Takeaways from Congress' first hearing on Capitol riot

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Former U.S. Capitol Police Chief Steven Sund appears before a Senate Homeland Security and Governmental Affairs & Senate Rules and Administration joint hearing on Capitol Hill, Washington, Tuesday, Feb. 23, 2021, to examine the January 6th attack on the Capitol. (AP Photo/Andrew Harnik, Pool)

WASHINGTON – Security officials testifying at Congress' first hearing on the deadly siege of the Capitol cast blame and pointed fingers on Tuesday but also acknowledged they were woefully unprepared for the violence.

Senators drilled down on the stunning security failure and missed warning signs as rioters loyal to former President Donald Trump stormed the Capitol on Jan. 6, in a misguided attempt to stop lawmakers from certifying President Joe Biden's election.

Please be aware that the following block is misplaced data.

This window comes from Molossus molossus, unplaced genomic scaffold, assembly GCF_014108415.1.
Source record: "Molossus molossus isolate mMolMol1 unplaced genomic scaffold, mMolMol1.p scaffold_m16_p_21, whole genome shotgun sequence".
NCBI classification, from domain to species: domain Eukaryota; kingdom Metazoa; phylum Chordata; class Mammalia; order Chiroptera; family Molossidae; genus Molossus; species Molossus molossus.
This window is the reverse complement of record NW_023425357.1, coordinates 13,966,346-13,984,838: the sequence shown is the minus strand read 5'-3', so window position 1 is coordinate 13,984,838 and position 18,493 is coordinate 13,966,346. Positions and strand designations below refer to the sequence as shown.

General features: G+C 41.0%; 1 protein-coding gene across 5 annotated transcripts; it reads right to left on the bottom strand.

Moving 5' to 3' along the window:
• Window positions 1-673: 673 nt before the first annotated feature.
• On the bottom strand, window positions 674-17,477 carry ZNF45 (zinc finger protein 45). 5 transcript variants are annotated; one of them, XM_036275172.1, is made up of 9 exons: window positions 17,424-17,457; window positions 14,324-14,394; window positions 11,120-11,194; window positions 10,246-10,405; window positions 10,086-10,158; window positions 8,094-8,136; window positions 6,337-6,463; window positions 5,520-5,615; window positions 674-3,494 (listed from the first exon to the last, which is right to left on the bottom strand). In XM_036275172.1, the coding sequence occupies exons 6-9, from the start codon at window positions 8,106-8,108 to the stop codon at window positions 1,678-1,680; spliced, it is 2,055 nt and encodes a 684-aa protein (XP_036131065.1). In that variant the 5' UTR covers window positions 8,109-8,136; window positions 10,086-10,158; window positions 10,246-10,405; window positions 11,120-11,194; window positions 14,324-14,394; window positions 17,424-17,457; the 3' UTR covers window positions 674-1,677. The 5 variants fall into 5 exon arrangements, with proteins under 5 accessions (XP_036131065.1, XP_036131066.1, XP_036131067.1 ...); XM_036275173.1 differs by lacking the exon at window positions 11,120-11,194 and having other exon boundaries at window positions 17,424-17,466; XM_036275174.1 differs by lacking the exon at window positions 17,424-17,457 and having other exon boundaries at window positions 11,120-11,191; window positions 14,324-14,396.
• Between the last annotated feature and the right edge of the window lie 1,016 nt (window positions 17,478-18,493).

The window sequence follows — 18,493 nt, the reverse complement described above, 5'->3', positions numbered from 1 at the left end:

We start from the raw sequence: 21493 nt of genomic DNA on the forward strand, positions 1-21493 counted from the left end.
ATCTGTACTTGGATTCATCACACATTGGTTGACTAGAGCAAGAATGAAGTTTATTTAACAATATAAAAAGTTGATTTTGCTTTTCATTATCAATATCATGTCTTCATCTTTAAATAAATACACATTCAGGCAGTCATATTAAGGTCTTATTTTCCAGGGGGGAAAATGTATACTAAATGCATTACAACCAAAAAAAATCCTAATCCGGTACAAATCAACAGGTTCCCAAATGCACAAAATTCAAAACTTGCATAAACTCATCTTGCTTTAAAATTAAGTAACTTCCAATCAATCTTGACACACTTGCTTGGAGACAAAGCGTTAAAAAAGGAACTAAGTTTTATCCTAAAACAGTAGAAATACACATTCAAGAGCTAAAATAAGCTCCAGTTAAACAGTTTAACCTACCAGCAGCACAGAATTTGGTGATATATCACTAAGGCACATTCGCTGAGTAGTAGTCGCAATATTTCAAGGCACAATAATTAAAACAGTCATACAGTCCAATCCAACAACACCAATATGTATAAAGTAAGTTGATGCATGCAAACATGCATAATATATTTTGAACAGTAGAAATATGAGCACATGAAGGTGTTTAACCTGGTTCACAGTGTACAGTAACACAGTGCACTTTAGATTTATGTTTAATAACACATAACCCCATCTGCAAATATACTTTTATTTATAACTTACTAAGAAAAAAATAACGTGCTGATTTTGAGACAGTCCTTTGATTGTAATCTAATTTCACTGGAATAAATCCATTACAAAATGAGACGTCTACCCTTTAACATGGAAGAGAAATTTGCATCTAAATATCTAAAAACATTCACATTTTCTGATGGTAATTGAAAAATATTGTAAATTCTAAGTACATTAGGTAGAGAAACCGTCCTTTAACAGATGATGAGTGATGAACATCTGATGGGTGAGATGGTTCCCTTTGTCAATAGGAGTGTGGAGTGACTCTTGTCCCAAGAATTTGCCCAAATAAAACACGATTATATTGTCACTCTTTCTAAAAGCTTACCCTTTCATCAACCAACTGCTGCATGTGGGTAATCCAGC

Five people died in the attack, including a Capitol Police officer. The security officials lost their jobs, and Trump was impeached by the House on a charge of inciting the insurrection, the deadliest attack on Congress in 200 years. Trump was ultimately acquitted by the Senate.

Here are some takeaways from the testimony:

FAILURE TO COMMUNICATE

Intelligence warnings of an armed uprising by extremist groups heading to the Capitol didn't rise to the level of alarm — or even get passed up the chain of command — in time for the Jan. 6 attack.

Crucially, a key warning flare from the FBI field office in Norfolk, Virginia, of a “war” on the Capitol was sent the night before to the Capitol Police's intelligence division. But then-Capitol Police Chief Steven Sund testified that he only learned about it the day before Tuesday's hearing.

Instead, Sund said he was bracing for demonstrations on par with other armed protests by mobs of Trump’s supporters in the nation's capital in November and December after the presidential election.